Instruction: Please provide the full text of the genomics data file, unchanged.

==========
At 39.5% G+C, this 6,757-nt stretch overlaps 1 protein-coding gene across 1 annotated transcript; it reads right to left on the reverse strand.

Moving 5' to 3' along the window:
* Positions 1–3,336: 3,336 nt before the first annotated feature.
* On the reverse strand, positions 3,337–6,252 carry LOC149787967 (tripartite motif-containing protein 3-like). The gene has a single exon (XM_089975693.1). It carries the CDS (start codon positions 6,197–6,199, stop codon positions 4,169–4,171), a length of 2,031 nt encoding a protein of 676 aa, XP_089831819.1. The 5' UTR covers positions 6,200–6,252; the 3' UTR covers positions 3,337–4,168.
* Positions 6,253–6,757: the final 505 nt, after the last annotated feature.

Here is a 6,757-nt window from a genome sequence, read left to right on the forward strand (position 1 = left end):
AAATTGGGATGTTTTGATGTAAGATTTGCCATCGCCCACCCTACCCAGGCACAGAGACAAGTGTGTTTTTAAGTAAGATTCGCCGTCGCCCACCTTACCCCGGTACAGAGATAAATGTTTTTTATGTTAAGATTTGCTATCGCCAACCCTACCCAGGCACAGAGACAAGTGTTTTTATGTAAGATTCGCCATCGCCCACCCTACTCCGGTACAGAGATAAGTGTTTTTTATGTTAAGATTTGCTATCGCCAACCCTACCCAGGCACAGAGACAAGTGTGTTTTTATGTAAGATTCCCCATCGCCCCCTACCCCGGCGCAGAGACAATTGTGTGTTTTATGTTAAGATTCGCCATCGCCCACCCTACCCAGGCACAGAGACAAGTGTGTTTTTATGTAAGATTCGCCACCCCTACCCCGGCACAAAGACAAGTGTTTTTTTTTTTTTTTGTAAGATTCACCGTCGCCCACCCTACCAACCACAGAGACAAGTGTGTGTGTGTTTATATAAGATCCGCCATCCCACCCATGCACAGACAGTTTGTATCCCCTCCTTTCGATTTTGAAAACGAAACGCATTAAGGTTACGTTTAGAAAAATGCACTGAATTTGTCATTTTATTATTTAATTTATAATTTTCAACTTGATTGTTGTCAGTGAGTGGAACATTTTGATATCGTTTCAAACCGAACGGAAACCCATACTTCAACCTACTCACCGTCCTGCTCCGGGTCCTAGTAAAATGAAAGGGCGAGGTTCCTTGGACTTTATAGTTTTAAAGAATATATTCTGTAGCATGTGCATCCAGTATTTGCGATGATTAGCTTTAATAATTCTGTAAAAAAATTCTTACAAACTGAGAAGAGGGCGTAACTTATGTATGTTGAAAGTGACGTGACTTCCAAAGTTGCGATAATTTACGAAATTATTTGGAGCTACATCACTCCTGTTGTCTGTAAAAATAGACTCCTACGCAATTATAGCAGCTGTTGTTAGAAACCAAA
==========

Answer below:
At 39.5% G+C, this 6,757-nt stretch overlaps 1 protein-coding gene across 1 annotated transcript; it reads right to left on the reverse strand.

Moving 5' to 3' along the window:
* Positions 1–3,336: 3,336 nt before the first annotated feature.
* On the reverse strand, positions 3,337–6,252 carry LOC149787967 (tripartite motif-containing protein 3-like). The gene has a single exon (XM_089975693.1). It carries the CDS (start codon positions 6,197–6,199, stop codon positions 4,169–4,171), a length of 2,031 nt encoding a protein of 676 aa, XP_089831819.1. The 5' UTR covers positions 6,200–6,252; the 3' UTR covers positions 3,337–4,168.
* Positions 6,253–6,757: the final 505 nt, after the last annotated feature.

Here is a 6,757-nt window from a genome sequence, read left to right on the forward strand (position 1 = left end):
AAATTGGGATGTTTTGATGTAAGATTTGCCATCGCCCACCCTACCCAGGCACAGAGACAAGTGTGTTTTTAAGTAAGATTCGCCGTCGCCCACCTTACCCCGGTACAGAGATAAATGTTTTTTATGTTAAGATTTGCTATCGCCAACCCTACCCAGGCACAGAGACAAGTGTTTTTATGTAAGATTCGCCATCGCCCACCCTACTCCGGTACAGAGATAAGTGTTTTTTATGTTAAGATTTGCTATCGCCAACCCTACCCAGGCACAGAGACAAGTGTGTTTTTATGTAAGATTCCCCATCGCCCCCTACCCCGGCGCAGAGACAATTGTGTGTTTTATGTTAAGATTCGCCATCGCCCACCCTACCCAGGCACAGAGACAAGTGTGTTTTTATGTAAGATTCGCCACCCCTACCCCGGCACAAAGACAAGTGTTTTTTTTTTTTTTTGTAAGATTCACCGTCGCCCACCCTACCAACCACAGAGACAAGTGTGTGTGTGTTTATATAAGATCCGCCATCCCACCCATGCACAGACAGTTTGTATCCCCTCCTTTCGATTTTGAAAACGAAACGCATTAAGGTTACGTTTAGAAAAATGCACTGAATTTGTCATTTTATTATTTAATTTATAATTTTCAACTTGATTGTTGTCAGTGAGTGGAACATTTTGATATCGTTTCAAACCGAACGGAAACCCATACTTCAACCTACTCACCGTCCTGCTCCGGGTCCTAGTAAAATGAAAGGGCGAGGTTCCTTGGACTTTATAGTTTTAAAGAATATATTCTGTAGCATGTGCATCCAGTATTTGCGATGATTAGCTTTAATAATTCTGTAAAAAAATTCTTACAAACTGAGAAGAGGGCGTAACTTATGTATGTTGAAAGTGACGTGACTTCCAAAGTTGCGATAATTTACGAAATTATTTGGAGCTACATCACTCCTGTTGTCTGTAAAAATAGACTCCTACGCAATTATAGCAGCTGTTGTTAGAAACCAAA